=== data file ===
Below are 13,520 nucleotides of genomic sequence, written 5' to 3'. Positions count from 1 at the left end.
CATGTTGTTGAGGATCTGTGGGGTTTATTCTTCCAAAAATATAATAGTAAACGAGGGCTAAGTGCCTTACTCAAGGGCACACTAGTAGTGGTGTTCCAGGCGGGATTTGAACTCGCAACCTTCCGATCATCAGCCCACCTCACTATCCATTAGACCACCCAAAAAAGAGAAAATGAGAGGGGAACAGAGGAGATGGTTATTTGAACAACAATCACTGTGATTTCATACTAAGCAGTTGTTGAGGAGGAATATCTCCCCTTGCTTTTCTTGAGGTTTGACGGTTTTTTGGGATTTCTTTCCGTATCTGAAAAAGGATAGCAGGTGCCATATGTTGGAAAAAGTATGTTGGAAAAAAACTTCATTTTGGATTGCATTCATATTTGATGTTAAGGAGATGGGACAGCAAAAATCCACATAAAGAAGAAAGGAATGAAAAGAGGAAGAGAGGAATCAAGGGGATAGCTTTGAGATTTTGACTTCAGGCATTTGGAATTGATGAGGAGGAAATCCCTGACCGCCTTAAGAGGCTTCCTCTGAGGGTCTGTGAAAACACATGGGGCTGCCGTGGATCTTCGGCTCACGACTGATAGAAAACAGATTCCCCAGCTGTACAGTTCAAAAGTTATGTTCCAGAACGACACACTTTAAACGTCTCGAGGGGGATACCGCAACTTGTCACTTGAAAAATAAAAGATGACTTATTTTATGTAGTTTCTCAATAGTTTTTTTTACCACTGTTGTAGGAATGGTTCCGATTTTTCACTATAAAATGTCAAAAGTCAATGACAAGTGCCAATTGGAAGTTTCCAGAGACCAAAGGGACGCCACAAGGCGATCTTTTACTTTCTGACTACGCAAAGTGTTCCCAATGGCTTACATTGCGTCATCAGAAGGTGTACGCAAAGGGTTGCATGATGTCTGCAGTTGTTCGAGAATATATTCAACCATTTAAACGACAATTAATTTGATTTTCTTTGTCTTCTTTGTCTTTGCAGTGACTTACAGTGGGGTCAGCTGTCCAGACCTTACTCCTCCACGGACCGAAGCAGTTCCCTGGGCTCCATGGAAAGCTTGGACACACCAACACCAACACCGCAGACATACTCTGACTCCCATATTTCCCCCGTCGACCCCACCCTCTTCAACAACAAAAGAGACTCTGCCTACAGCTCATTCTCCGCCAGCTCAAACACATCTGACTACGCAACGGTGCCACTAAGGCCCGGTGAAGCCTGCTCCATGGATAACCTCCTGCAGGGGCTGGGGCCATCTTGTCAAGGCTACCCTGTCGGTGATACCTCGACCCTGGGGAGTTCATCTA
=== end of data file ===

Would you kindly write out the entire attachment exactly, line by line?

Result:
Below are 13,520 nucleotides of genomic sequence, written 5' to 3'. Positions count from 1 at the left end.
CATGTTGTTGAGGATCTGTGGGGTTTATTCTTCCAAAAATATAATAGTAAACGAGGGCTAAGTGCCTTACTCAAGGGCACACTAGTAGTGGTGTTCCAGGCGGGATTTGAACTCGCAACCTTCCGATCATCAGCCCACCTCACTATCCATTAGACCACCCAAAAAAGAGAAAATGAGAGGGGAACAGAGGAGATGGTTATTTGAACAACAATCACTGTGATTTCATACTAAGCAGTTGTTGAGGAGGAATATCTCCCCTTGCTTTTCTTGAGGTTTGACGGTTTTTTGGGATTTCTTTCCGTATCTGAAAAAGGATAGCAGGTGCCATATGTTGGAAAAAGTATGTTGGAAAAAAACTTCATTTTGGATTGCATTCATATTTGATGTTAAGGAGATGGGACAGCAAAAATCCACATAAAGAAGAAAGGAATGAAAAGAGGAAGAGAGGAATCAAGGGGATAGCTTTGAGATTTTGACTTCAGGCATTTGGAATTGATGAGGAGGAAATCCCTGACCGCCTTAAGAGGCTTCCTCTGAGGGTCTGTGAAAACACATGGGGCTGCCGTGGATCTTCGGCTCACGACTGATAGAAAACAGATTCCCCAGCTGTACAGTTCAAAAGTTATGTTCCAGAACGACACACTTTAAACGTCTCGAGGGGGATACCGCAACTTGTCACTTGAAAAATAAAAGATGACTTATTTTATGTAGTTTCTCAATAGTTTTTTTTACCACTGTTGTAGGAATGGTTCCGATTTTTCACTATAAAATGTCAAAAGTCAATGACAAGTGCCAATTGGAAGTTTCCAGAGACCAAAGGGACGCCACAAGGCGATCTTTTACTTTCTGACTACGCAAAGTGTTCCCAATGGCTTACATTGCGTCATCAGAAGGTGTACGCAAAGGGTTGCATGATGTCTGCAGTTGTTCGAGAATATATTCAACCATTTAAACGACAATTAATTTGATTTTCTTTGTCTTCTTTGTCTTTGCAGTGACTTACAGTGGGGTCAGCTGTCCAGACCTTACTCCTCCACGGACCGAAGCAGTTCCCTGGGCTCCATGGAAAGCTTGGACACACCAACACCAACACCGCAGACATACTCTGACTCCCATATTTCCCCCGTCGACCCCACCCTCTTCAACAACAAAAGAGACTCTGCCTACAGCTCATTCTCCGCCAGCTCAAACACATCTGACTACGCAACGGTGCCACTAAGGCCCGGTGAAGCCTGCTCCATGGATAACCTCCTGCAGGGGCTGGGGCCATCTTGTCAAGGCTACCCTGTCGGTGATACCTCGACCCTGGGGAGTTCATCTA